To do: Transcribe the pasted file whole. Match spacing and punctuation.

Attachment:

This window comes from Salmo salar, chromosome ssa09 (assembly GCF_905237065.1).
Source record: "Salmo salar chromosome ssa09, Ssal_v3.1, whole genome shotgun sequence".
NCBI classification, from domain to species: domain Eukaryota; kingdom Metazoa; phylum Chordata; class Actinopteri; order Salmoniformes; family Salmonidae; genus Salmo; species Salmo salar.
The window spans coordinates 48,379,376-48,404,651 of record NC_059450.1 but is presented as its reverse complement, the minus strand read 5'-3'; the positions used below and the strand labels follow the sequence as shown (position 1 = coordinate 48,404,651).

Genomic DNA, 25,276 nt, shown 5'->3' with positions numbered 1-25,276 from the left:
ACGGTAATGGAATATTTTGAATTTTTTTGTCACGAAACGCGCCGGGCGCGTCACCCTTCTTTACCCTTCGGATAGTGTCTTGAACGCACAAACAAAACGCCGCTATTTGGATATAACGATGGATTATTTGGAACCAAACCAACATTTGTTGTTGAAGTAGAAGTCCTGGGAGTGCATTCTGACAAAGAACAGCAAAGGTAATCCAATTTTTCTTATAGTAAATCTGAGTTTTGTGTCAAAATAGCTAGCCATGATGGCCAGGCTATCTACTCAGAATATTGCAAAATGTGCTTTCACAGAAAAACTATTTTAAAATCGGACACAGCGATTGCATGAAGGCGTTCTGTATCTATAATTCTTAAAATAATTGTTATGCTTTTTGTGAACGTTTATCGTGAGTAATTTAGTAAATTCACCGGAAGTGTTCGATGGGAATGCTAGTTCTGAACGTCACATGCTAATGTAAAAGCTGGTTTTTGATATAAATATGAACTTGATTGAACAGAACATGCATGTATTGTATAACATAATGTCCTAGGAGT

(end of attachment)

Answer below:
This window comes from Salmo salar, chromosome ssa09 (assembly GCF_905237065.1).
Source record: "Salmo salar chromosome ssa09, Ssal_v3.1, whole genome shotgun sequence".
NCBI classification, from domain to species: domain Eukaryota; kingdom Metazoa; phylum Chordata; class Actinopteri; order Salmoniformes; family Salmonidae; genus Salmo; species Salmo salar.
The window spans coordinates 48,379,376-48,404,651 of record NC_059450.1 but is presented as its reverse complement, the minus strand read 5'-3'; the positions used below and the strand labels follow the sequence as shown (position 1 = coordinate 48,404,651).

Genomic DNA, 25,276 nt, shown 5'->3' with positions numbered 1-25,276 from the left:
ACGGTAATGGAATATTTTGAATTTTTTTGTCACGAAACGCGCCGGGCGCGTCACCCTTCTTTACCCTTCGGATAGTGTCTTGAACGCACAAACAAAACGCCGCTATTTGGATATAACGATGGATTATTTGGAACCAAACCAACATTTGTTGTTGAAGTAGAAGTCCTGGGAGTGCATTCTGACAAAGAACAGCAAAGGTAATCCAATTTTTCTTATAGTAAATCTGAGTTTTGTGTCAAAATAGCTAGCCATGATGGCCAGGCTATCTACTCAGAATATTGCAAAATGTGCTTTCACAGAAAAACTATTTTAAAATCGGACACAGCGATTGCATGAAGGCGTTCTGTATCTATAATTCTTAAAATAATTGTTATGCTTTTTGTGAACGTTTATCGTGAGTAATTTAGTAAATTCACCGGAAGTGTTCGATGGGAATGCTAGTTCTGAACGTCACATGCTAATGTAAAAGCTGGTTTTTGATATAAATATGAACTTGATTGAACAGAACATGCATGTATTGTATAACATAATGTCCTAGGAGT